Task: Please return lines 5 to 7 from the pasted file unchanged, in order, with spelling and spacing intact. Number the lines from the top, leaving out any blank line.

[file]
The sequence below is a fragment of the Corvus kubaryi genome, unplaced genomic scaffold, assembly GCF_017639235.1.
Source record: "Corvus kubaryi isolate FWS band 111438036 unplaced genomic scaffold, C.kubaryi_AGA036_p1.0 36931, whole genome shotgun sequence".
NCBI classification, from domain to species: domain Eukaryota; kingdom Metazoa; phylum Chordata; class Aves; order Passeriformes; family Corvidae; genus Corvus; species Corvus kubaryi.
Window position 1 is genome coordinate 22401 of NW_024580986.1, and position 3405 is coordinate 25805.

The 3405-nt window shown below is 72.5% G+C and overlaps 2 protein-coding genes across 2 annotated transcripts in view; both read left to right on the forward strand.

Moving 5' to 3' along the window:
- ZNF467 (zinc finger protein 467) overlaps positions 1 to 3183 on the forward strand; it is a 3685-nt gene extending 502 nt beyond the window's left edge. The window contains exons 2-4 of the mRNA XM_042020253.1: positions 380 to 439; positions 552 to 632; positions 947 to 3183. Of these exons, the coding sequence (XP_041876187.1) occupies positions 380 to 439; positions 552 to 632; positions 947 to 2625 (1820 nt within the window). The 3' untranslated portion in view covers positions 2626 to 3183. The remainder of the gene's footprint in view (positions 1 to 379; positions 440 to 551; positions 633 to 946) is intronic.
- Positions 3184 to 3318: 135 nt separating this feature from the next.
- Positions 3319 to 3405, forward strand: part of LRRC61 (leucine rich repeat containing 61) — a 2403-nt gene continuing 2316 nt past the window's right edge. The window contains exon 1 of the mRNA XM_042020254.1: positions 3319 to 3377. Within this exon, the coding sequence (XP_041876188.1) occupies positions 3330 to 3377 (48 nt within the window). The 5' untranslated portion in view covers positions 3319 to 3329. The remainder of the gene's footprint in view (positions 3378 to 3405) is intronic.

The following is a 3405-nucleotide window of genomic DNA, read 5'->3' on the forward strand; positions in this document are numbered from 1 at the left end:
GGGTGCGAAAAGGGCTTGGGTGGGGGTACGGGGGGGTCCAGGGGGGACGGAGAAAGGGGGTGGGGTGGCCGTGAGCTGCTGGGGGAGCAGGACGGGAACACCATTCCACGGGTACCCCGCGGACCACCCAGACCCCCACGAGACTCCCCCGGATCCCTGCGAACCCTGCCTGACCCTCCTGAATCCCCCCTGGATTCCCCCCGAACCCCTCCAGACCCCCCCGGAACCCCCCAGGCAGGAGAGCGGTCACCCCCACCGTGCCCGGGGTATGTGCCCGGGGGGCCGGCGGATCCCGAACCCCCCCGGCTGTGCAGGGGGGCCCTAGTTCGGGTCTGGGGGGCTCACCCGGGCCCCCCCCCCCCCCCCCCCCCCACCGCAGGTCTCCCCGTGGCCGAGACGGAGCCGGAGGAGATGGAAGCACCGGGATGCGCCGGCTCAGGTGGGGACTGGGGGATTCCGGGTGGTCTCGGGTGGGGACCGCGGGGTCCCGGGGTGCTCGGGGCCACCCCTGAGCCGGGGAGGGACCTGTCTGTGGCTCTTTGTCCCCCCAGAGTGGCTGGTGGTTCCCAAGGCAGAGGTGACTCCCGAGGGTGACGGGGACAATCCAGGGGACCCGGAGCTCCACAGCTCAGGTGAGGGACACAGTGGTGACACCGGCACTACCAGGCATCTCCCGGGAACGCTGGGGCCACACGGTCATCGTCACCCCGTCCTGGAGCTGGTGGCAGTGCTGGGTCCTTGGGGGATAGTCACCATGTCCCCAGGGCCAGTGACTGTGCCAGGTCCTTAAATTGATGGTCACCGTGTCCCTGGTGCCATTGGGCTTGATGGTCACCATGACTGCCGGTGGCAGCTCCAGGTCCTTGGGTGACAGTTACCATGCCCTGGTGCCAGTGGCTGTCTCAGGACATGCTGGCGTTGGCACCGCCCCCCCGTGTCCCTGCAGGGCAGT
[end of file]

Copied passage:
The 3405-nt window shown below is 72.5% G+C and overlaps 2 protein-coding genes across 2 annotated transcripts in view; both read left to right on the forward strand.

Moving 5' to 3' along the window:
- ZNF467 (zinc finger protein 467) overlaps positions 1 to 3183 on the forward strand; it is a 3685-nt gene extending 502 nt beyond the window's left edge. The window contains exons 2-4 of the mRNA XM_042020253.1: positions 380 to 439; positions 552 to 632; positions 947 to 3183. Of these exons, the coding sequence (XP_041876187.1) occupies positions 380 to 439; positions 552 to 632; positions 947 to 2625 (1820 nt within the window). The 3' untranslated portion in view covers positions 2626 to 3183. The remainder of the gene's footprint in view (positions 1 to 379; positions 440 to 551; positions 633 to 946) is intronic.